Our management, including our Chief Executive Officer and Chief Financial Officer, does not expect that our disclosure controls and procedures will prevent all errors and all fraud. A control system, no matter how well conceived and operated, can provide only reasonable, not absolute, assurance that the objectives of the control system are met. Further, the design of a control system must reflect the fact that there are resource constraints, and the benefits of controls must be considered relative to their costs. Because of the inherent limitations in all control systems, no evaluation of controls can provide absolute assurance that all control issues and instances of fraud, if any, with the Company have been detected. These inherent limitations include the realities that judgments in decision-making can be faulty and that breakdowns can occur because of simple error and mistake. Additionally, controls can be circumvented by the individual acts of some persons, by collusion of two or more people or by management override of controls.

The design of any system of controls also is based in part upon certain assumptions about the likelihood of future events, and there can be no assurance that any design will succeed in achieving its stated goals under all potential future conditions. Over time, a control may become inadequate because of changes in conditions or because the degree of compliance with the policies or procedures may deteriorate. Because of the inherent limitations in a cost-effective control system, misstatements due to error or fraud may occur and may not be detected.

Changes to Internal Control over Financial Reporting

There have been no changes in our internal control over financial reporting other than those described above that have materially affected, or are reasonably likely to materially affect, our internal control over financial reporting.

Website Availability of Reports and other Corporate Governance Information

The Company maintains a comprehensive corporate governance program, including Corporate Governance Guidelines for its Board of Directors, Board Guidelines for Assessing Director Independence and charters for its Audit Committee, Nominating and Corporate Governance Committee and Compensation Committee. The Company maintains a corporate investor relations website, www.vtvtherapeutics.com, where stockholders and other interested persons may review, without charge, among other things, corporate governance materials and certain SEC filings, which are generally available on the same business day as the filing date with the SEC on the SEC’s website http://www.sec.gov.

 

 

PART II – OTHER INFORMATION

 

 

ITEM 1.

LEGAL PROCEEDINGS

We are not currently a party to any material legal proceedings.

 

 

ITEM 1A.

RISK FACTORS

In addition to the other information in this report, investors should carefully consider the risk factors set forth under the heading "Risk Factors" under Item 1A of Part I in our Annual Report on Form 10-K for the year ended December 31, 2016.

 

 

ITEM 2.

UNREGISTERED SALES OF EQUITY SECURITIES AND USE OF PROCEEDS

None.

 

 

ITEM 3.

DEFAULTS UPON SENIOR SECURITIES

None.

26


 

 

 

ITEM 4.

MINE SAFETY DISCLOSURES

None.

 

 

ITEM 5.

OTHER INFORMATION

None.

 

 

27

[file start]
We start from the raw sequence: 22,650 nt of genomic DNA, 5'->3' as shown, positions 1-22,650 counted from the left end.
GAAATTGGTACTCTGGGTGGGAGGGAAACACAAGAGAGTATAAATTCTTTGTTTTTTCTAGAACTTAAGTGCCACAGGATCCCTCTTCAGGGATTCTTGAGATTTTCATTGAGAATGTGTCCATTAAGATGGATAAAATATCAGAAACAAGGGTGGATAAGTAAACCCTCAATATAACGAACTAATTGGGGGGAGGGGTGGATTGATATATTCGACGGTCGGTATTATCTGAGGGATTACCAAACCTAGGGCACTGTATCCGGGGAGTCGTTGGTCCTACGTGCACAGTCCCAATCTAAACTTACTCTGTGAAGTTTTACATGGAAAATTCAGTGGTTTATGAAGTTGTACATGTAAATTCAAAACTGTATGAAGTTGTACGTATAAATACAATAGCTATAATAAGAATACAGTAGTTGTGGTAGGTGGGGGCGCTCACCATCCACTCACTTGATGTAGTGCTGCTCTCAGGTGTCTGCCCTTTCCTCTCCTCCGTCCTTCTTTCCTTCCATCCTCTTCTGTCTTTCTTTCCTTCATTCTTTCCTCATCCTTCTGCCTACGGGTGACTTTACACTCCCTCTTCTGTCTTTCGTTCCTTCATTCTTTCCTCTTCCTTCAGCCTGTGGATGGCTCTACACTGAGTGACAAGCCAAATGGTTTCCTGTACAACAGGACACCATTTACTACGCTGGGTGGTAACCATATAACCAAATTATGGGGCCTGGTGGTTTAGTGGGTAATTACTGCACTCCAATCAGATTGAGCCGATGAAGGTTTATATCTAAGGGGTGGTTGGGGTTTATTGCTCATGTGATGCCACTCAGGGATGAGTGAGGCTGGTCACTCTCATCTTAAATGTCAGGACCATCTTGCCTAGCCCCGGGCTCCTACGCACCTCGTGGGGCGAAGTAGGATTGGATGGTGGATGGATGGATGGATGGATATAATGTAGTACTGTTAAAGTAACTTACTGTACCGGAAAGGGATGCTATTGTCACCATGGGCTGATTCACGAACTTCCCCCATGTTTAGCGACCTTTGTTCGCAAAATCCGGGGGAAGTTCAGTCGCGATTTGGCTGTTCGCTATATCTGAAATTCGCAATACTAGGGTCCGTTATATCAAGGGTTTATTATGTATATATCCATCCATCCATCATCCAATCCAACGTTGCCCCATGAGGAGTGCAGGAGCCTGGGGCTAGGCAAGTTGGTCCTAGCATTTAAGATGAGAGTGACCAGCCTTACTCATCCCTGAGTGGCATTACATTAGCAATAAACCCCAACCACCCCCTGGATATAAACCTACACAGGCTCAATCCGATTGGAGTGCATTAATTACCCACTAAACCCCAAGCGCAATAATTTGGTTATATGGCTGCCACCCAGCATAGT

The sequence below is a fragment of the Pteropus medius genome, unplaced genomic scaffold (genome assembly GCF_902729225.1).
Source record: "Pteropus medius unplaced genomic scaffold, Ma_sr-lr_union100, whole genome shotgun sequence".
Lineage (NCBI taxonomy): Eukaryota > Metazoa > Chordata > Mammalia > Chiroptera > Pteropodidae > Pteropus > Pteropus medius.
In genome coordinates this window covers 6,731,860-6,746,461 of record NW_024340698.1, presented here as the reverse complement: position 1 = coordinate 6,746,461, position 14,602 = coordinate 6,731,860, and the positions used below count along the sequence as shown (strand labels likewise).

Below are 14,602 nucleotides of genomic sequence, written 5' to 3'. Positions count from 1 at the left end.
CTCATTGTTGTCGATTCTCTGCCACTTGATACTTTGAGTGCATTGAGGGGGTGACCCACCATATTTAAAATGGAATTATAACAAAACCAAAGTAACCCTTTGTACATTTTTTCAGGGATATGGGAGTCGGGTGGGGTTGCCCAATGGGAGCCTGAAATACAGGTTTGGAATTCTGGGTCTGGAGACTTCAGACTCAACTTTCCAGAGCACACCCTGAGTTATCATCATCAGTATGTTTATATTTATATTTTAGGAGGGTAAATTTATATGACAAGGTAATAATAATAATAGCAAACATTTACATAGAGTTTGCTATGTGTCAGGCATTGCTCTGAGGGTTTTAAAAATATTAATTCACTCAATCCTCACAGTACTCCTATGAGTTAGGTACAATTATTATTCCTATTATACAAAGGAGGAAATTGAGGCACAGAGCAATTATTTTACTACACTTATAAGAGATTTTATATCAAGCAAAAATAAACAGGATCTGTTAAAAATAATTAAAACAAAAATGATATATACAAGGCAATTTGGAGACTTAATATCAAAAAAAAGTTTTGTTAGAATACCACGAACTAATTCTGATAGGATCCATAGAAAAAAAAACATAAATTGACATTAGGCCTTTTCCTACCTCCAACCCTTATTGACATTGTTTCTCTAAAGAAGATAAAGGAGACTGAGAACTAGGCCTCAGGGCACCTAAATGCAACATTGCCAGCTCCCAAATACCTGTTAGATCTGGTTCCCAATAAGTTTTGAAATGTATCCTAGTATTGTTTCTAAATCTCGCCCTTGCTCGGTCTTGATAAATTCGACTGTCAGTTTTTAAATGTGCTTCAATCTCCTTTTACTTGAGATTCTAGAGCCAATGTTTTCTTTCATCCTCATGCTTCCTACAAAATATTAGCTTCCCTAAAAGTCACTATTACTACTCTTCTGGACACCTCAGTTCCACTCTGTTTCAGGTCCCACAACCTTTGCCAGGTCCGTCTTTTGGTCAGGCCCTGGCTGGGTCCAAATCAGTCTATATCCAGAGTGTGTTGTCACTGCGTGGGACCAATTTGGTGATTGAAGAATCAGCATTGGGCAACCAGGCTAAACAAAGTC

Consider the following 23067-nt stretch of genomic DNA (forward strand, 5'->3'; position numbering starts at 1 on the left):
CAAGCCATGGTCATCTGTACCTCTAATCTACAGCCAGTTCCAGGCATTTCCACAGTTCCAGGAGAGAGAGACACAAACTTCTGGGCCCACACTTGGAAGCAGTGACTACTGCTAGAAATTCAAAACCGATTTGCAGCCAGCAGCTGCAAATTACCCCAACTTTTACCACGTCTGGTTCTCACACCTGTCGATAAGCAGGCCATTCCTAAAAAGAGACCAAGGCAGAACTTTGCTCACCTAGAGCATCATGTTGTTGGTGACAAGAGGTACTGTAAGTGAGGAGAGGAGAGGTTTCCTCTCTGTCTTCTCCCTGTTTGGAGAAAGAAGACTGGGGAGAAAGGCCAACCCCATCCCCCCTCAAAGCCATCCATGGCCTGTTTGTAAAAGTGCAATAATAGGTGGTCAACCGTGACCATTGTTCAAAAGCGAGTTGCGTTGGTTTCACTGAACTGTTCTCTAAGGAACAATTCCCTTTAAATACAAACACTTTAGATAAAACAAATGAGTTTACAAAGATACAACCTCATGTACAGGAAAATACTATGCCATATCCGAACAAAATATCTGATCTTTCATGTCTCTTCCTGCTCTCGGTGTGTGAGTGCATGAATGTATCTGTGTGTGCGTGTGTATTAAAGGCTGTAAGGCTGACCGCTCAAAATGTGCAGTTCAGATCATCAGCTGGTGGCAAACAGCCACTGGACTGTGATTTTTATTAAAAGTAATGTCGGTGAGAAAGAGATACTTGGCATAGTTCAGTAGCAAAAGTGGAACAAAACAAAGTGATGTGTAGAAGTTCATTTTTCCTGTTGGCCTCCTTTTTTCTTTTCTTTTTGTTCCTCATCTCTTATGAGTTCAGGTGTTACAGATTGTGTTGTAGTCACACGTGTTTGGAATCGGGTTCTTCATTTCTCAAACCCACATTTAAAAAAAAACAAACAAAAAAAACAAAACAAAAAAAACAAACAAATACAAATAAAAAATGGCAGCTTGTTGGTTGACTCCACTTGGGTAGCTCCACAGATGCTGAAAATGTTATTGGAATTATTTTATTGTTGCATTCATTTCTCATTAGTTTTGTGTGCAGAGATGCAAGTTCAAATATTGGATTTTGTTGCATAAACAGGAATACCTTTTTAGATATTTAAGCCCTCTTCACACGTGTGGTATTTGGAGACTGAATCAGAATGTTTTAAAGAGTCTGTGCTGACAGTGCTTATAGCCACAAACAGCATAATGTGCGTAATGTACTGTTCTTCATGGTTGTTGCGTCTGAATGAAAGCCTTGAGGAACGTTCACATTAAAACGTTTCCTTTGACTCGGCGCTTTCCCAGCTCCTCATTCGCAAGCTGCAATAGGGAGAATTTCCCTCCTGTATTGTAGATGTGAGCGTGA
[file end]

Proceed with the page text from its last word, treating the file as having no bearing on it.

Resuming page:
ITEM 6.

EXHIBITS

 

Exhibit
Number

 

Description

 

 

 

  10.1

 

vTv Therapeutics Inc. Form of Restricted Stock Unit Award Agreement.

 

 

 

  31.1

 

Certification of President and Chief Executive Officer required by Rule 13a-14(a)/15d-14(a) under the Securities Exchange Act of 1934, as amended, as adopted pursuant to Section 302 of the Sarbanes-Oxley Act of 2002.

 

 

 

  31.2

 

Certification of Chief Financial Officer required by Rule 13a-14(a)/15d-14(a) under the Securities Exchange Act of 1934, as amended, as adopted pursuant to Section 302 of the Sarbanes-Oxley Act of 2002.

 

 

 

  32.1

 

Certification of President and Chief Executive Officer pursuant to 18 U.S.C. Section 1350, as adopted pursuant to Section 906 of the Sarbanes-Oxley Act of 2002.

 

 

 

  32.2

 

Certification of Chief Financial Officer pursuant to 18 U.S.C. Section 1350, as adopted pursuant to Section 906 of the Sarbanes-Oxley Act of 2002.

 

 

 

101.INS

 

XBRL Instance Document

 

 

 

101.SCH

 

XBRL Taxonomy Extension Schema

 

 

 

101.CAL

 

XBRL Taxonomy Extension Calculation Linkbase

 

 

 

101.DEF

 

XBRL Taxonomy Extension Definition Document

 

 

 

101.LAB

 

XBRL Taxonomy Extension Label Linkbase

 

 

 

101.PRE

 

XBRL Taxonomy Extension Presentation Linkbase

 

 

28


 

SIGNATURES

Pursuant to the requirements of the Securities Exchange Act of 1934, the registrant has duly caused this report to be signed on its behalf by the undersigned thereunto duly authorized.

Date: May 3, 2017

 

 

 

VTV THERAPEUTICS INC.

 

 

(Registrant)

 

 

 

By:

 

/s/ Stephen L. Holcombe

 

 

Stephen L. Holcombe

 

 

President and Chief Executive Officer

 

 

 

By:

 

/s/ Rudy C. Howard

 

 

Rudy C. Howard

 

 

Chief Financial Officer

 

 

29


 

EXHIBIT INDEX

 

Exhibit
Number

 

Description

 

 

 

  10.1

 

vTv Therapeutics Inc. Form of Restricted Stock Unit Award Agreement.

 

 

 

  31.1

 

Certification of President and Chief Executive Officer required by Rule 13a-14(a)/15d-14(a) under the Securities Exchange Act of 1934, as amended, as adopted pursuant to Section 302 of the Sarbanes-Oxley Act of 2002.

 

 

 

  31.2

 

Certification of Chief Financial Officer required by Rule 13a-14(a)/15d-14(a) under the Securities Exchange Act of 1934, as amended, as adopted pursuant to Section 302 of the Sarbanes-Oxley Act of 2002.